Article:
Even though most major issues persist, I believe today’s interfaith couples have the distinct advantage of sheer numbers. The upsurge in interfaith relationships in the past three decades caused quite a stir and much discussion in the organized Jewish community.

Though the percentage of Jews marrying those who are not Jewish plateaued, the Jewish community has become increasingly responsive to their needs. As a result, interfaith couples and families can find myriad programs to help them explore interfaith family issues at synagogues and Jewish community centers. They can also find support for choosing “both” religions in groups and in the publication Dovetail.

These changes have a profound effect on the daily lives of interfaith families. Married interfaith couples are, for the most part, more accepted by their families and the community. Most families have been touched by interfaith marriage. Experience has taught us that most Jews who marry out of the faith do not do so to spite their parents or to reject Judaism. As more parents observe that children who decide to have an interfaith marriage increasingly choose Judaism, they are less likely to antagonize the couple or to push for conversion. Rather, they can view their role as the providers of a welcoming Jewish home replete with customs, food and knowledge.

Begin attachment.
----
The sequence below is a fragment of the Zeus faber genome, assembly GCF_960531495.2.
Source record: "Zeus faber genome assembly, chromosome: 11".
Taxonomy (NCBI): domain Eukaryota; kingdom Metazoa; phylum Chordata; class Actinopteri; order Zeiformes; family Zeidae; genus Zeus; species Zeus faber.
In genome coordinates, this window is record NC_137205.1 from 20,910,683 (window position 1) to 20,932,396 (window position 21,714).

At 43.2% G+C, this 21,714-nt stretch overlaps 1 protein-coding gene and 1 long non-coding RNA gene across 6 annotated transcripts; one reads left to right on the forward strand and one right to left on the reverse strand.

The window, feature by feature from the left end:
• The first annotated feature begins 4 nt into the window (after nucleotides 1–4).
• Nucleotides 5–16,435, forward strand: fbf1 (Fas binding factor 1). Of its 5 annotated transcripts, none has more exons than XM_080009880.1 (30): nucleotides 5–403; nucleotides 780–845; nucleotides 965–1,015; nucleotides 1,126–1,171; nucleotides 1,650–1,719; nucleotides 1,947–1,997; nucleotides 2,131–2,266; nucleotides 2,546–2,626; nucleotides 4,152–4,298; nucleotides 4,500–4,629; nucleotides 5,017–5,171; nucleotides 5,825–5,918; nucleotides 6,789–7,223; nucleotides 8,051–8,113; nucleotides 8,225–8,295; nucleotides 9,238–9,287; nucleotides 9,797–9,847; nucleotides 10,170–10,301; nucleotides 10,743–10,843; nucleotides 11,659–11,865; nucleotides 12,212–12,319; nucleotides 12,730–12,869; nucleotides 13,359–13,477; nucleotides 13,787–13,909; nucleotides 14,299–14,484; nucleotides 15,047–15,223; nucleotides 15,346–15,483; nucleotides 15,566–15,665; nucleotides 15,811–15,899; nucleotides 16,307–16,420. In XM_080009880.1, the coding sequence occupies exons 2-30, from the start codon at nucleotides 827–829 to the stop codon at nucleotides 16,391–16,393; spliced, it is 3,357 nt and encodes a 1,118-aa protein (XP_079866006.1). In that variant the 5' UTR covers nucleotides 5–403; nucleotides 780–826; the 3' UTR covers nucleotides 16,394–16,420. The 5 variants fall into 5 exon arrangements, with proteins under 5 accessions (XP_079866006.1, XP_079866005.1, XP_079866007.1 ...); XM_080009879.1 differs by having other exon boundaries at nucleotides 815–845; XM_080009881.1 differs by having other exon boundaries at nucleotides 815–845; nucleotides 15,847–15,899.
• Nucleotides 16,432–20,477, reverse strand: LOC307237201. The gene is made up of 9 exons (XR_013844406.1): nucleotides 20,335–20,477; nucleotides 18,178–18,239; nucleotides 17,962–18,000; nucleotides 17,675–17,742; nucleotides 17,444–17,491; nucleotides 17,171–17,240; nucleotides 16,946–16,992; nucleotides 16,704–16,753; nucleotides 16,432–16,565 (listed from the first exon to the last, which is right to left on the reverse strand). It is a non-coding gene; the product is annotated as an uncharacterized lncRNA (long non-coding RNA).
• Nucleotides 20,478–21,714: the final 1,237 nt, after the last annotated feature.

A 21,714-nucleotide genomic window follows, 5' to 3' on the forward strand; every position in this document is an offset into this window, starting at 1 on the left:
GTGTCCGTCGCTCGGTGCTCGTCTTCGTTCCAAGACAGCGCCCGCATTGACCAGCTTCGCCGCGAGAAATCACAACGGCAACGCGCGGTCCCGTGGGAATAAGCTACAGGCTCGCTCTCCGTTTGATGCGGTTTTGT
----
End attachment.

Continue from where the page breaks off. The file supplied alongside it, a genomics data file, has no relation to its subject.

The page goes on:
Today, more temples have specific interfaith programs or outreach committees and send a clear, welcoming message. And more rabbis have become sensitive and sympathetic to interfaith issues. The increased temple membership of interfaith families, particularly in Reform settings, contributes enormously to the comfort of these families in Jewish life.

Six suggestions for couples considering an interfaith marriage:

  1. Start with introspection. Think about your own religious and ethnic identity, your values, your heritage. Consider the meaning that your own traditions and a sense that belonging to a community gave to your life. What do you want to continue? What do you want to pass on?